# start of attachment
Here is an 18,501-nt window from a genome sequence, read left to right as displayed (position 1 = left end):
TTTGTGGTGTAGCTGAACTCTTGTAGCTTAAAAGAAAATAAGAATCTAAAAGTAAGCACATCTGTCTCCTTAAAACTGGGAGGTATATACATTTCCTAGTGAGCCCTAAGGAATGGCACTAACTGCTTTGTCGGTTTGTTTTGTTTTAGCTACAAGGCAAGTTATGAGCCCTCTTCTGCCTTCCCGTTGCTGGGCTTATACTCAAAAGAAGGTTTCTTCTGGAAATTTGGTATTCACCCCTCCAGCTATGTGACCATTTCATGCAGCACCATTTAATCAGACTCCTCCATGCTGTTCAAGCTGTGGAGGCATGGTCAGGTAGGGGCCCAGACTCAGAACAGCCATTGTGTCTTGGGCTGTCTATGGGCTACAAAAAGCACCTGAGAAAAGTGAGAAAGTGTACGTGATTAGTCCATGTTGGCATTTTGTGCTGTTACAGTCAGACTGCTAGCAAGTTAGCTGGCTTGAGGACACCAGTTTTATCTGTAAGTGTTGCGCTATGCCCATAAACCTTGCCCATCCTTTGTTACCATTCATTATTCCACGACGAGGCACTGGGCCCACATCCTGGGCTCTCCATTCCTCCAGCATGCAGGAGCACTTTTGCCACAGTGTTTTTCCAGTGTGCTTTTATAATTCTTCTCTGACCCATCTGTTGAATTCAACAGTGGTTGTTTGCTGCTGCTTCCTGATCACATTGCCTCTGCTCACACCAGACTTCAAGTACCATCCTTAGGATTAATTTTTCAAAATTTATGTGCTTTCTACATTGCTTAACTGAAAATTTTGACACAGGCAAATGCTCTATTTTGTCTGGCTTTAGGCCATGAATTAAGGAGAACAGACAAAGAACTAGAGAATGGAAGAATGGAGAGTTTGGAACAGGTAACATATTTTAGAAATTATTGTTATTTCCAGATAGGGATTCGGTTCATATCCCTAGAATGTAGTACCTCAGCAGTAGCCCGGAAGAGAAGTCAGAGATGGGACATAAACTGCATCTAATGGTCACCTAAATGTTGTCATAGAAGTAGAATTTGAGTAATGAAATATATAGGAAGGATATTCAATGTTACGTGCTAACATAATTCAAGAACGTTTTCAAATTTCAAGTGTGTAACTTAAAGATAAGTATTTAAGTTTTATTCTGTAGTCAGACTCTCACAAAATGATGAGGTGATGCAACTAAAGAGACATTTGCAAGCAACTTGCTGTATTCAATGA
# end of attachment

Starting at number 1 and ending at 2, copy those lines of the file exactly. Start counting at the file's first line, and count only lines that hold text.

Here is an 18,501-nt window from a genome sequence, read left to right as displayed (position 1 = left end):
TTTGTGGTGTAGCTGAACTCTTGTAGCTTAAAAGAAAATAAGAATCTAAAAGTAAGCACATCTGTCTCCTTAAAACTGGGAGGTATATACATTTCCTAGTGAGCCCTAAGGAATGGCACTAACTGCTTTGTCGGTTTGTTTTGTTTTAGCTACAAGGCAAGTTATGAGCCCTCTTCTGCCTTCCCGTTGCTGGGCTTATACTCAAAAGAAGGTTTCTTCTGGAAATTTGGTATTCACCCCTCCAGCTATGTGACCATTTCATGCAGCACCATTTAATCAGACTCCTCCATGCTGTTCAAGCTGTGGAGGCATGGTCAGGTAGGGGCCCAGACTCAGAACAGCCATTGTGTCTTGGGCTGTCTATGGGCTACAAAAAGCACCTGAGAAAAGTGAGAAAGTGTACGTGATTAGTCCATGTTGGCATTTTGTGCTGTTACAGTCAGACTGCTAGCAAGTTAGCTGGCTTGAGGACACCAGTTTTATCTGTAAGTGTTGCGCTATGCCCATAAACCTTGCCCATCCTTTGTTACCATTCATTATTCCACGACGAGGCACTGGGCCCACATCCTGGGCTCTCCATTCCTCCAGCATGCAGGAGCACTTTTGCCACAGTGTTTTTCCAGTGTGCTTTTATAATTCTTCTCTGACCCATCTGTTGAATTCAACAGTGGTTGTTTGCTGCTGCTTCCTGATCACATTGCCTCTGCTCACACCAGACTTCAAGTACCATCCTTAGGATTAATTTTTCAAAATTTATGTGCTTTCTACATTGCTTAACTGAAAATTTTGACACAGGCAAATGCTCTATTTTGTCTGGCTTTAGGCCATGAATTAAGGAGAACAGACAAAGAACTAGAGAATGGAAGAATGGAGAGTTTGGAACAGGTAACATATTTTAGAAATTATTGTTATTTCCAGATAGGGATTCGGTTCATATCCCTAGAATGTAGTACCTCAGCAGTAGCCCGGAAGAGAAGTCAGAGATGGGACATAAACTGCATCTAATGGTCACCTAAATGTTGTCATAGAAGTAGAATTTGAGTAATGAAATATATAGGAAGGATATTCAATGTTACGTGCTAACATAATTCAAGAACGTTTTCAAATTTCAAGTGTGTAACTTAAAGATAAGTATTTAAGTTTTATTCTGTAGTCAGACTCTCACAAAATGATGAGGTGATGCAACTAAAGAGACATTTGCAAGCAACTTGCTGTATTCAATGA